The administrative and judicial business of the clan was carried out in public assembly, at which young and old were alike present, in their common Mote Hall (santhāgāra) at Kapilavastu. It was at such a parliament, or palaver, that King Pasenadi's proposition (above, p. 11) was discussed. When Ambaṭṭha goes to Kapilavastu on business, he goes to the Mote Hall where the Sākiyas were then in session. And it is to the Mote Hall of the Mallas that Ānanda goes to announce the death of the Buddha, they being then in session there to consider that very matter.
A single chief — how, and for what period chosen, we do not know — was elected as office-holder, presiding over the sessions, and, if no sessions were sitting, over the State. He bore the title of rāja, which must have meant something like the Roman consul, or the Greek archon. We hear nowhere of such a triumvirate as bore corresponding office among the Licchavis, nor of such acts of kingly sovereignty as are ascribed to the real kings mentioned above. But we hear at one time that Bhaddiya, a young cousin of the Buddha's, was the rāja; and in another passage, Suddhodana, the Buddha's father (who is elsewhere spoken of as a simple citizen, Suddhodana the Sākiyan), is called the rāja.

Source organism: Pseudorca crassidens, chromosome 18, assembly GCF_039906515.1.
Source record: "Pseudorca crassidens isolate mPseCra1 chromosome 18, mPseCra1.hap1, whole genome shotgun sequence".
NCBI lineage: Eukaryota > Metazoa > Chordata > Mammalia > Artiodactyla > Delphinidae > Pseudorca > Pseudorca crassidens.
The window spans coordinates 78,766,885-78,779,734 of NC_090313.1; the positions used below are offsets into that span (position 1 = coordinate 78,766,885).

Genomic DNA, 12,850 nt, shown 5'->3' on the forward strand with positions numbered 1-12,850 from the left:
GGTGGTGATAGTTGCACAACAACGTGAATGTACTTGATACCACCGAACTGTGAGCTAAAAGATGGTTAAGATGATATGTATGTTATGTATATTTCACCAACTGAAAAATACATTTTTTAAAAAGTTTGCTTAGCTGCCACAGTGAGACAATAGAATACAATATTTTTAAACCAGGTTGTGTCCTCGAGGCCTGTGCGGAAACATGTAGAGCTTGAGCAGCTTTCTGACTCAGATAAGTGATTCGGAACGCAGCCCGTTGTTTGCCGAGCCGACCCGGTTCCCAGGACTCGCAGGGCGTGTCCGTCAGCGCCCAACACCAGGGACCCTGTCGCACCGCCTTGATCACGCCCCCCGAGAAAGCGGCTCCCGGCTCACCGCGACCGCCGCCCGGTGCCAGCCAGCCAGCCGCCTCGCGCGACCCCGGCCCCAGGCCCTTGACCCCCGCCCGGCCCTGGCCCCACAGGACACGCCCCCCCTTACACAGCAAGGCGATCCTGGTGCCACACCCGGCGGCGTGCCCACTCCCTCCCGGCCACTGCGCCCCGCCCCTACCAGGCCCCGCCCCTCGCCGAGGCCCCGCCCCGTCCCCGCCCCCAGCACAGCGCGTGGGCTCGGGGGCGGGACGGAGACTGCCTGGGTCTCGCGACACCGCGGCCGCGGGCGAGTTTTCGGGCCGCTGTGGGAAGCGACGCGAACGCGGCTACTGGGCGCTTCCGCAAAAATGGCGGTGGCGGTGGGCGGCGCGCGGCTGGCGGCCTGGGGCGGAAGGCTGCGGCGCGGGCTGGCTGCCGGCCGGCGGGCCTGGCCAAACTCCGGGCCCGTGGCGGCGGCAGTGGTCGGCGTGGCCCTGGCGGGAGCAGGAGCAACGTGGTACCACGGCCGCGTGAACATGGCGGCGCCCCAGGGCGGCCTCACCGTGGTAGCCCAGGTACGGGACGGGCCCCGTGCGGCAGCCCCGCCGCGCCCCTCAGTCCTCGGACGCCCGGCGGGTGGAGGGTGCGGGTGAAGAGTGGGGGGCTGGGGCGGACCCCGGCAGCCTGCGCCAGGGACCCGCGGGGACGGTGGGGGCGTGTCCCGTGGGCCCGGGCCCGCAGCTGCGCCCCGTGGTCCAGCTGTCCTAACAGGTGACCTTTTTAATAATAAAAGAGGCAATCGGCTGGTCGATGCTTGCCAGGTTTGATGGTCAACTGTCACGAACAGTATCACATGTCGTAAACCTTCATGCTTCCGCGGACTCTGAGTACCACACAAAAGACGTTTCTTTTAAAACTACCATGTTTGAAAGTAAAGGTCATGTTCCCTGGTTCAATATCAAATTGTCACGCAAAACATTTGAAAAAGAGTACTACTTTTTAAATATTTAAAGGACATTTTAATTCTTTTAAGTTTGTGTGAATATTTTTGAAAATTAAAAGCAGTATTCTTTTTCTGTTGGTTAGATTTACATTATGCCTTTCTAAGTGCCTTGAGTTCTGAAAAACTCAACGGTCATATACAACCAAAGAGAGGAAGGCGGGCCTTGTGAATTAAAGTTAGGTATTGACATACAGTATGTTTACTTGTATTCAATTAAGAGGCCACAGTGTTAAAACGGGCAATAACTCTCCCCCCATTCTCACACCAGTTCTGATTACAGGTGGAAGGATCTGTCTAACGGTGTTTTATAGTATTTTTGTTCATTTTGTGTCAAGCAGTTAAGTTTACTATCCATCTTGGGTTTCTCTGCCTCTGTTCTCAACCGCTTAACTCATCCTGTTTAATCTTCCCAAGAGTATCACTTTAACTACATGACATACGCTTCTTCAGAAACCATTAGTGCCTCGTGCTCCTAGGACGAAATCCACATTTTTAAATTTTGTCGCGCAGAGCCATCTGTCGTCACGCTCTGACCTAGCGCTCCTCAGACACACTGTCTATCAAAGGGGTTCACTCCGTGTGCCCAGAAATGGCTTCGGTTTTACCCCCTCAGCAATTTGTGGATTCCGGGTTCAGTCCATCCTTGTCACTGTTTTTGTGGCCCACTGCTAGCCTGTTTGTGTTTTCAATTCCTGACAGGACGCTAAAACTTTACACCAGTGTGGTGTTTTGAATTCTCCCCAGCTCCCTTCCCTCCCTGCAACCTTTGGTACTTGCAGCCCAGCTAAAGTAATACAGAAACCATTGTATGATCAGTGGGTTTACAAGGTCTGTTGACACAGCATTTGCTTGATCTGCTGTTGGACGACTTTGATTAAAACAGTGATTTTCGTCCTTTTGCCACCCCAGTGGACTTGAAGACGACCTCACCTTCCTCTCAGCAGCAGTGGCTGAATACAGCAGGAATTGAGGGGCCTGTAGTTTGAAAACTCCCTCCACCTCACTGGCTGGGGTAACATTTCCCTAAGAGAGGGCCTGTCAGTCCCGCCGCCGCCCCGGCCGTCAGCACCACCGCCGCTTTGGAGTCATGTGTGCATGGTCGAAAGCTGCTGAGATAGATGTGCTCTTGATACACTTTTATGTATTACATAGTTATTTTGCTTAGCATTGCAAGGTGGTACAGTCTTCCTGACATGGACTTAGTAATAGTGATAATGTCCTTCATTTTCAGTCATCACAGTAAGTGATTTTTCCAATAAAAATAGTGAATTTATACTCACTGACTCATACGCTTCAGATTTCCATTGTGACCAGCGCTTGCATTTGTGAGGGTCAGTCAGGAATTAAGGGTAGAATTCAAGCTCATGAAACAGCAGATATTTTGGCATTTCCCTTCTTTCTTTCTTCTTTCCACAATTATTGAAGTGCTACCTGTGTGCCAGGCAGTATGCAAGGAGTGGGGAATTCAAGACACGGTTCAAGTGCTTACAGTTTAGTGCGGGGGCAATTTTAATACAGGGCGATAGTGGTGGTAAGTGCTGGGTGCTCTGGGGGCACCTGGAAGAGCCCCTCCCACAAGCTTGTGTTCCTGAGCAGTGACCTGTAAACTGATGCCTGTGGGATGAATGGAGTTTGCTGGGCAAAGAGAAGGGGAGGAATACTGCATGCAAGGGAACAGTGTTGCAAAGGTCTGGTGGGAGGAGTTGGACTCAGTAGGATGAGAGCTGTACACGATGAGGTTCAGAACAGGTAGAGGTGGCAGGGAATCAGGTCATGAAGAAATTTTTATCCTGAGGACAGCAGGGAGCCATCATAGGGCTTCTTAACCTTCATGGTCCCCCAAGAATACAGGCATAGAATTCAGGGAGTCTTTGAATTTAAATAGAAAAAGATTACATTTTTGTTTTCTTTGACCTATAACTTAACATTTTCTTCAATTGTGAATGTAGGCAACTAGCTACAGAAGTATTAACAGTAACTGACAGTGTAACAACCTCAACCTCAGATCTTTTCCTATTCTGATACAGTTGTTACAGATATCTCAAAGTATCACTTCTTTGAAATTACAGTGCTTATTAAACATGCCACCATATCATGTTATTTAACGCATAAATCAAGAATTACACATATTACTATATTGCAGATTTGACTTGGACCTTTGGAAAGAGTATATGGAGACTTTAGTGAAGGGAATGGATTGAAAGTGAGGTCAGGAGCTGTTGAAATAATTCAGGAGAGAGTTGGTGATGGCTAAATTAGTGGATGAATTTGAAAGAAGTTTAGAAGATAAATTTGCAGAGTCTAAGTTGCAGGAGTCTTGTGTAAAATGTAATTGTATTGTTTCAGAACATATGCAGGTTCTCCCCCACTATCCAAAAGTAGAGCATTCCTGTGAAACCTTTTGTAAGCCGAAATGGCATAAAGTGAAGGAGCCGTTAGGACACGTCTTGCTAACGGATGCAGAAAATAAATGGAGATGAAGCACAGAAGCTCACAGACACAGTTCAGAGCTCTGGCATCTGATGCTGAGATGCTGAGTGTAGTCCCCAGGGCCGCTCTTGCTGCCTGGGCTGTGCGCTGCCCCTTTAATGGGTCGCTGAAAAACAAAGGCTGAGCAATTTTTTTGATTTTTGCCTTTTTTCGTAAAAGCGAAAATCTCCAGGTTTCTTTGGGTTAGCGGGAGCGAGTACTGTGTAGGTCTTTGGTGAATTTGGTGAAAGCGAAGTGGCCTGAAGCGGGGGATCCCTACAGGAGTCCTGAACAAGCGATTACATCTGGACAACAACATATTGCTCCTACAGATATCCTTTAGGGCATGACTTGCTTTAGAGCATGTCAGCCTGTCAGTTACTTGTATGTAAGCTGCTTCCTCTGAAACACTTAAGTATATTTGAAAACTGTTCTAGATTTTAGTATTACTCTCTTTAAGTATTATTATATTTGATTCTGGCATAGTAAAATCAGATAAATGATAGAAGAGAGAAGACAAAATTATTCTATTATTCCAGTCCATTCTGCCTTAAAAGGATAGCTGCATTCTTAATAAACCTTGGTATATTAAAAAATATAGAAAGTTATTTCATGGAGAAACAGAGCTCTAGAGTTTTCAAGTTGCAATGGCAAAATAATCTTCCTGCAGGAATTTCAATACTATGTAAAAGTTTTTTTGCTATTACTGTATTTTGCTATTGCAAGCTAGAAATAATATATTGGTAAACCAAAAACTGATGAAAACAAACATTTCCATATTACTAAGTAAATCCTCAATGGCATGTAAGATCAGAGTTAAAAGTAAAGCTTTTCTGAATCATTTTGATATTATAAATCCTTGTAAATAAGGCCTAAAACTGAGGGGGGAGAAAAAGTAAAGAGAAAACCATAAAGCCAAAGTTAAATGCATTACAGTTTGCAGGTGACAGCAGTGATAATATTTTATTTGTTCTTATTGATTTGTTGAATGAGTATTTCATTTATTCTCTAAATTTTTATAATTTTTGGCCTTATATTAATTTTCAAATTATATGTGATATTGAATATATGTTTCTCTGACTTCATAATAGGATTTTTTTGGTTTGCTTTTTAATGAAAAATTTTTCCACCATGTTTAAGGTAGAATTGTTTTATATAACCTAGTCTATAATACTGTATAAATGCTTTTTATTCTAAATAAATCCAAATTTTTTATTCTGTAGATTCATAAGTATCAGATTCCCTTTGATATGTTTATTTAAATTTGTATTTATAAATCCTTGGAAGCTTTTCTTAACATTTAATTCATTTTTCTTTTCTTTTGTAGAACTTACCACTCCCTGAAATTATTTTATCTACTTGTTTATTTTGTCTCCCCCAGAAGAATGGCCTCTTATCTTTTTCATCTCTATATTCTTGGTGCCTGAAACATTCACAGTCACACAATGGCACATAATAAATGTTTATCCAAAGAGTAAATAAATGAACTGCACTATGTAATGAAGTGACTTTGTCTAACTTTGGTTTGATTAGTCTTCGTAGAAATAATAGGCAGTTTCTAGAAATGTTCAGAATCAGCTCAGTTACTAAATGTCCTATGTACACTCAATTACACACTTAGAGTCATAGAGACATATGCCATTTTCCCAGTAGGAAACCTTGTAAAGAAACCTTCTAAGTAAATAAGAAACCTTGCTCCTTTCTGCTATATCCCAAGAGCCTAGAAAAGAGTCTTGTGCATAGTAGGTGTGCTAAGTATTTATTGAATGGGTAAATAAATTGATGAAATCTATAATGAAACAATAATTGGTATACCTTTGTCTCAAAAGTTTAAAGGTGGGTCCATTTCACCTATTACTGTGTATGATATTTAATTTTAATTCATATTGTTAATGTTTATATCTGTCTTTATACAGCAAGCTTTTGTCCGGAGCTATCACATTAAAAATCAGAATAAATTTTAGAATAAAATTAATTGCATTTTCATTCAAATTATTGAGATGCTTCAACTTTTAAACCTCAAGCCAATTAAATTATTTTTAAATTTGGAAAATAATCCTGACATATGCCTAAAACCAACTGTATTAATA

A new Mote Hall, built at Kapilavastu, was  finished whilst the Buddha was staying at the Nigrodhārāma (the pleasaunce under the Banyan Grove) in the Great Wood (the Mahāvana) near by. There was a residence there, provided by the community, for recluses of all schools. Gotama was asked to inaugurate the new hall, and he did so by a series of ethical discourses, lasting through the night, delivered by himself, Ānanda, and Moggallāna. They are preserved for us in full at M. 1. 353, foll., and S. 4. 182, foll.
Besides this Mote Hall at the principal town we hear of others at some of the other towns above referred to. And no doubt all the more important places had such a hall, or pavilion, covered with a roof, but with no walls, in which to conduct their business. And the local affairs of each village were carried on in open assembly of the householders, held in the groves which, then as now, formed so distinctive a feature of each village in the long and level alluvial plain. It was no doubt in this plain, stretching about fifty miles from east to west, and thirty or forty miles to the southward from the foot of Himalaya Hills, that the majority of the clan were resident.